World

Indonesia quake death toll climbs anew as aid reaches remote areas

BANGSAL, Indonesia — Aid began reaching isolated areas of the Indonesian island struggling after an earthquake killed at least 131 people as rescuers intensified efforts Wednesday to find those buried in the rubble.

Volunteers and rescue personnel erected more temporary shelters for the tens of thousands left homeless on Lombok by the magnitude 7.0 quake on Sunday evening.

The Reuters news agency reports officials haven’t given up hope of finding more survivors. “We don’t know for sure how many people are alive under the rubble,” Reutrers quotes Sutopo Purwo Nugroho, the spokesman for Indonesia’s disaster mitigation agency (BNPB) as telling reporters in Jakarta. “There are reports … that there are people buried alive, it is a critical time for immediate evacuation,” he said.

Water, which has been in short supply due to a prolonged dry spell on the island, as well as food and medical supplies were being distributed from trucks. The military said five planes carrying food, medicine, blankets, field tents and water tankers left Jakarta for the island early Wednesday.

Rescue workers search for victims in a mosque which was damaged in Sunday's earthquake in Tanjung, North Lombok

Rescue workers search on August 7, 2018 for victims in mosque damaged in August 5 earthquake in Tanjung, North Lombok, Indonesia

Reuters

Still, government assistance was barely a trickle in the west Lombok village of Kekait where Zulas Triani, an elementary school teacher who was sharing a tent with 30 others, said they had received only a basket with three noodle packets, five eggs and a small ration of water.

“My house was flattened. We are all frustrated to live like this – in a tent without certainty. Where should we go if we have no house anymore, nowhere to live?” said the mother of 15- and 9-year-old girls.

“I don’t know how to rebuild on my own. We’re all relying on the government to help. I do hope the government can help,” she said.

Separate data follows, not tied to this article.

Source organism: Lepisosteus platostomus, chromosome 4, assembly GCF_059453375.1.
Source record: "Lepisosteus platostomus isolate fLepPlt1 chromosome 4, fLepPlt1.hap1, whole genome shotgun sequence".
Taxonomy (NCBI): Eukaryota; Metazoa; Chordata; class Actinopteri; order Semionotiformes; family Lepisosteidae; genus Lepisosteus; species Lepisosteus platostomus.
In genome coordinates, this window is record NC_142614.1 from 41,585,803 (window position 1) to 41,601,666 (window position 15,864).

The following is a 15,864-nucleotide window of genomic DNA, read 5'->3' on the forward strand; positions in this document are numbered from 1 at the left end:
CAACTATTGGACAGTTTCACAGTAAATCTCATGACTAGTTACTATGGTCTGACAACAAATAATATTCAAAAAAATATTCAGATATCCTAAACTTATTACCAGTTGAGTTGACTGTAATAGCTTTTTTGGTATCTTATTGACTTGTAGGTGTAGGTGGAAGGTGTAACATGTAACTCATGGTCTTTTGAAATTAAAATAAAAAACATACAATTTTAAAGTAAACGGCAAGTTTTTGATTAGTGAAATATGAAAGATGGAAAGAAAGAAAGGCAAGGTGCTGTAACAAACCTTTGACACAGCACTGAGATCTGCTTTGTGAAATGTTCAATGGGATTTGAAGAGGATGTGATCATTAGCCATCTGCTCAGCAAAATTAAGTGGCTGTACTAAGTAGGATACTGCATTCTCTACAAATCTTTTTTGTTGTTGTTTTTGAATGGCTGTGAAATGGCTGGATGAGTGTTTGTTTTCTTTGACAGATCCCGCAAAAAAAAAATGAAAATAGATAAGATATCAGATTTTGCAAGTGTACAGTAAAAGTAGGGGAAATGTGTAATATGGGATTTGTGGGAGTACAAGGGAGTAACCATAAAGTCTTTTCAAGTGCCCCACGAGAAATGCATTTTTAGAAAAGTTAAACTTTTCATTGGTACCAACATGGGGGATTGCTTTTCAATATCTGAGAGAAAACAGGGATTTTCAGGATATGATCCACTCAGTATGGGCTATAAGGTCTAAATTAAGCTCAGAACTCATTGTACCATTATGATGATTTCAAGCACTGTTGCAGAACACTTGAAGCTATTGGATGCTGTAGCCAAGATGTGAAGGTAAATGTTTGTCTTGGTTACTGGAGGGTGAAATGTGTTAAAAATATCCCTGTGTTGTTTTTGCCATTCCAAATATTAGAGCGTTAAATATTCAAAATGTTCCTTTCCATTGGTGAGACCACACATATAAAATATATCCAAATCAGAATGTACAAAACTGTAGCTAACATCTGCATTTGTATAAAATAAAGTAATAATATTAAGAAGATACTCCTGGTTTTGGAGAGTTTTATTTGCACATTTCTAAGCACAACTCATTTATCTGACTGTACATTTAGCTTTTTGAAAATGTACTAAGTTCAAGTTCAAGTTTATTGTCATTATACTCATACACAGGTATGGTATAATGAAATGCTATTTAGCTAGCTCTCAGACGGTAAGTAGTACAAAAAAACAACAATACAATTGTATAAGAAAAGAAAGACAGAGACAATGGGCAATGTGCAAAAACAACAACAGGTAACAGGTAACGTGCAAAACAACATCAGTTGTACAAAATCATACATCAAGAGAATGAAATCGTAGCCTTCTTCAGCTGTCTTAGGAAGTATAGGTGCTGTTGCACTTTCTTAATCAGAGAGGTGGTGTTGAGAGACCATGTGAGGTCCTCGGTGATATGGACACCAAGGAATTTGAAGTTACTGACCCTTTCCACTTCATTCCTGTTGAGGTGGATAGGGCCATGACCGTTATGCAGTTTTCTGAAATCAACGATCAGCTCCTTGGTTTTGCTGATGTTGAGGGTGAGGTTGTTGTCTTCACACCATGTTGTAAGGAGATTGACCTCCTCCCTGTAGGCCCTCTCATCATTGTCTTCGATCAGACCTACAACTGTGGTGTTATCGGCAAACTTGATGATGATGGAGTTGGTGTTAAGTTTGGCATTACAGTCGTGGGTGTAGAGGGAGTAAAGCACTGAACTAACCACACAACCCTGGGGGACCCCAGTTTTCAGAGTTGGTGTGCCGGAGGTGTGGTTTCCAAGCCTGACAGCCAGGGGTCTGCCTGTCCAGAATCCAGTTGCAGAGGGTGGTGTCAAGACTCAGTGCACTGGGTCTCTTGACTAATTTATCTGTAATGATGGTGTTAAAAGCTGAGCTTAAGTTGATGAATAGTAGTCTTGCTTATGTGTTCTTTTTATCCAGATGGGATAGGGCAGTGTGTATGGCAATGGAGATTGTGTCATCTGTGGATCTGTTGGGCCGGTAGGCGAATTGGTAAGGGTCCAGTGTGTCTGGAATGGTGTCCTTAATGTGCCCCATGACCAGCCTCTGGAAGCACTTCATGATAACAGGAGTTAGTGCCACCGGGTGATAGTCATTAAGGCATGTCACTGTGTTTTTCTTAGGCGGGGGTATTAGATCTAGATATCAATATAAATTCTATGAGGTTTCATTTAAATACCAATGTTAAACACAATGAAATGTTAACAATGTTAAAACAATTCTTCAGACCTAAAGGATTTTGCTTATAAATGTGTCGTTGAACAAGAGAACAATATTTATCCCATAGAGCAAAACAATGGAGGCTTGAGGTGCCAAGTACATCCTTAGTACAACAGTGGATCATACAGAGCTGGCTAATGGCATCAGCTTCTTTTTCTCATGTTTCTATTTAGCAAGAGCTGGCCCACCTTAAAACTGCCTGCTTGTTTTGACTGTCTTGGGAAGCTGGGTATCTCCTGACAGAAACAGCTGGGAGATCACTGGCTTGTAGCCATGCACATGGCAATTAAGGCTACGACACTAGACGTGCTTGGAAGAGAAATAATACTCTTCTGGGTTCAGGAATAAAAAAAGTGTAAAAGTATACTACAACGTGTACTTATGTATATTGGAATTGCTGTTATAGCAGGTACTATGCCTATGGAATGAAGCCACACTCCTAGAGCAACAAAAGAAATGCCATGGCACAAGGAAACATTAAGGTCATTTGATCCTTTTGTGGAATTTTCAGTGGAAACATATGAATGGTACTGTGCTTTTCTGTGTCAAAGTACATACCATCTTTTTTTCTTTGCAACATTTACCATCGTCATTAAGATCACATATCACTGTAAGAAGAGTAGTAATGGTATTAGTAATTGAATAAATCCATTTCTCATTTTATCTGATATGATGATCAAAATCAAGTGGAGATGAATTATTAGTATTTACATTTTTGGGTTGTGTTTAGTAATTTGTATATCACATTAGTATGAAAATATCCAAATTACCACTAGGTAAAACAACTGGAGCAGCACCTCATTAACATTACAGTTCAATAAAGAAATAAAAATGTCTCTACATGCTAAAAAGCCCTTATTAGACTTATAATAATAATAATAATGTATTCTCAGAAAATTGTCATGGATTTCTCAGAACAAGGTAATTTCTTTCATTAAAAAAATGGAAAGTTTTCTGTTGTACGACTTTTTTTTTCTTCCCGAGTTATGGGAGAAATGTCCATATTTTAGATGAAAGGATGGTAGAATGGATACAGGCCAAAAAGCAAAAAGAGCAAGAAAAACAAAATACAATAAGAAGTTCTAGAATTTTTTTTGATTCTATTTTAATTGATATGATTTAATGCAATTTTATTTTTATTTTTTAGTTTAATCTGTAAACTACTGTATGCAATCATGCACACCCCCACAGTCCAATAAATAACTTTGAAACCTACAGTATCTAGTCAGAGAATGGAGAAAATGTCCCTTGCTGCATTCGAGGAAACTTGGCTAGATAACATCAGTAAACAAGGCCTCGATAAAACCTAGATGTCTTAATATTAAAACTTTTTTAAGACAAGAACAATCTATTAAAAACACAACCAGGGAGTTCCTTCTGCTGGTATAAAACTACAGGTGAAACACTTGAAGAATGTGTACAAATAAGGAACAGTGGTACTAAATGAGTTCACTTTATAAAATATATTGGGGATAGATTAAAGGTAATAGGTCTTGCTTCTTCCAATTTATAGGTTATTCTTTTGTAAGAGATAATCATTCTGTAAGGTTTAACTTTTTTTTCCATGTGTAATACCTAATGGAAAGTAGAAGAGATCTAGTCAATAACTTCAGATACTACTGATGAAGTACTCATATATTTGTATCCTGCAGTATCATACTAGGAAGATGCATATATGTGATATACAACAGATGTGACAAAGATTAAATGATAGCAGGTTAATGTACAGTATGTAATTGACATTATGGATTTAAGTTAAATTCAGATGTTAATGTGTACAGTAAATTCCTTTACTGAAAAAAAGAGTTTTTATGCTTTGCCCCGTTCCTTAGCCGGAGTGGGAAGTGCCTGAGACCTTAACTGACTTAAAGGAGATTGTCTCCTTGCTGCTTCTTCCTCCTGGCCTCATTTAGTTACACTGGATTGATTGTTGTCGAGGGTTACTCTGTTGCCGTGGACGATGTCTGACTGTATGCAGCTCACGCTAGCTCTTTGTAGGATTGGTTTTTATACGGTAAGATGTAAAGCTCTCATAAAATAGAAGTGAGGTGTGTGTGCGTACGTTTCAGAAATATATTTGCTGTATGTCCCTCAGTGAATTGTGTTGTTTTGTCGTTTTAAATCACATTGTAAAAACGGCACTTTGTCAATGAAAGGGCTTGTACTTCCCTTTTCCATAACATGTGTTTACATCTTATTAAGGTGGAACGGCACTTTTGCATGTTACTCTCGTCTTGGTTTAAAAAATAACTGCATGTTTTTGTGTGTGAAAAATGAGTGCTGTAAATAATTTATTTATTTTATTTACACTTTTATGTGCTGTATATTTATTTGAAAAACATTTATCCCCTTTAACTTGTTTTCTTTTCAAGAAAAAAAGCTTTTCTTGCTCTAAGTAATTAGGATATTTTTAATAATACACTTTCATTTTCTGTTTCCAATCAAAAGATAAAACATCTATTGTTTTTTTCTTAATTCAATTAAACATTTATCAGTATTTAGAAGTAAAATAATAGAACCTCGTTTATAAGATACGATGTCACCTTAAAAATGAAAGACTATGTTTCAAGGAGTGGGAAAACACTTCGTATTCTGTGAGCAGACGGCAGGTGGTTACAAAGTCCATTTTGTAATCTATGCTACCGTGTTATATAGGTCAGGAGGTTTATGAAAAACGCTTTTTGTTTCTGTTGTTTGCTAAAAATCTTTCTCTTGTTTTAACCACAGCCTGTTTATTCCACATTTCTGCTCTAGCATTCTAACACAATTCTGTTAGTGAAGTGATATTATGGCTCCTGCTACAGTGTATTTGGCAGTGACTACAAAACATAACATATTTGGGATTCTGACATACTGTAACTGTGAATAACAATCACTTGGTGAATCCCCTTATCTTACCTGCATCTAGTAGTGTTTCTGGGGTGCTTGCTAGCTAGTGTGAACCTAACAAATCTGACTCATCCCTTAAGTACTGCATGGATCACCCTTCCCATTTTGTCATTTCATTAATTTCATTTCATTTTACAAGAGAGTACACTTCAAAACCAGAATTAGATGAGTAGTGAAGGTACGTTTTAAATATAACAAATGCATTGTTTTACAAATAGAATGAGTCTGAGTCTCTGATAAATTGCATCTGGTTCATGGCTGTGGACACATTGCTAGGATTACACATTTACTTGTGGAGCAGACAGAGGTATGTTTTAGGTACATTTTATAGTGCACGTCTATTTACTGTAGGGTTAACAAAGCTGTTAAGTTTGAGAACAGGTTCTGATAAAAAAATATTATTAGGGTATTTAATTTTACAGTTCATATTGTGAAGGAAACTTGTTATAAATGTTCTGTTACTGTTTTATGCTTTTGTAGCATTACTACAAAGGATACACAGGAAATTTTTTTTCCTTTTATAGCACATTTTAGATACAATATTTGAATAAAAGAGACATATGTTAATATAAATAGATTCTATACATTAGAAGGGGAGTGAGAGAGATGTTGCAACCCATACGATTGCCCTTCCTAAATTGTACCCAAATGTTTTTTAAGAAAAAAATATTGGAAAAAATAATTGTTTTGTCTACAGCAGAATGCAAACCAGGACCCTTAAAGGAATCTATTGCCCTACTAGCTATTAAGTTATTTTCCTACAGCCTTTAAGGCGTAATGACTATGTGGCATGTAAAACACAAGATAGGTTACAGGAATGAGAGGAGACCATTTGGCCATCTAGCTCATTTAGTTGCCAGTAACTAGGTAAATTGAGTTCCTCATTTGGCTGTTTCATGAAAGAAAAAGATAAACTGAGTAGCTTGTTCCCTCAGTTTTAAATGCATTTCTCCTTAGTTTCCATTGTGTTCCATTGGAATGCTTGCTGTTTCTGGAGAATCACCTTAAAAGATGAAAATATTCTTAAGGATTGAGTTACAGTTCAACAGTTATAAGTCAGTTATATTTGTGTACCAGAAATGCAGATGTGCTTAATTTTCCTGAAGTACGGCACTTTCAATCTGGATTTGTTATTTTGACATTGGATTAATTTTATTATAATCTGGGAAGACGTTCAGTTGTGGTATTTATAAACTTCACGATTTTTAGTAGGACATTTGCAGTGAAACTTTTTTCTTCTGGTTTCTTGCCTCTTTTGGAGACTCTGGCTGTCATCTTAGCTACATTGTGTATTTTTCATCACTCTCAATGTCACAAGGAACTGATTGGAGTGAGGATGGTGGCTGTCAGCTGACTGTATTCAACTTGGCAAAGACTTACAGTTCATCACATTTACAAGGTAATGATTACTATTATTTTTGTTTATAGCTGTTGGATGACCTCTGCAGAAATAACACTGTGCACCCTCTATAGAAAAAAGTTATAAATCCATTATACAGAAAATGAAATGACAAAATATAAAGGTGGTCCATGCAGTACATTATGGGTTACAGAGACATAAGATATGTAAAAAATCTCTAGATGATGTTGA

The national disaster agency’s spokesman, Sutopo Purwo Nugroho, said 131 people were confirmed dead, up from 105 announced Tuesday.

He said reports of other deaths still needed to be verified, and the toll is expected to increase.

A family rides on a motorcycle through a crack on the street at Kayangan district after earthquake hit on Sunday in North Lombok

Family rides motorcycle through crack on street at Kayangan district on August 7, 2018 after earthquake hit Lombok, Indonesia, two days earlier

BEAWIHARTA / REUTERS

Nearly 1,500 people have been hospitalized with serious injuries and more than 156,000 have been displaced due to the extensive damage to thousands of homes. Thousands of people have been sleeping in makeshift shelters or out in the open.

At a collapsed mosque in Bangsal district, emergency workers in orange uniforms removed a woman’s body from the ruins on Wednesday morning. A green and yellow dome rested on the pile of rubble, the only part of the structure still intact.

Authorities said all the tourists who wanted to be evacuated from three outlying vacation islands due to power blackouts and damage to hotels had left by boat, some 5,000 people in all.

The quake was the second in a week to hit Lombok. A magnitude 6.4 earthquake on July 29 killed 16 people and cracked and weakened many structures, amplifying the damage that occurred in Sunday’s quake.

Like its famous neighbor Bali, Lombok is known for beaches, mountains and a lush interior. Hotels and other buildings in both locations are not allowed to exceed the height of coconut trees.

Indonesia is prone to earthquakes because of its location on the “Ring of Fire,” an arc of volcanoes and fault lines in the Pacific Basin. In December 2004, a massive magnitude 9.1 earthquake off Sumatra triggered a tsunami that killed 230,000 people in a dozen countries.

© 2018 CBS Interactive Inc. All Rights Reserved. This material may not be published, broadcast, rewritten, or redistributed. The Associated Press contributed to this report.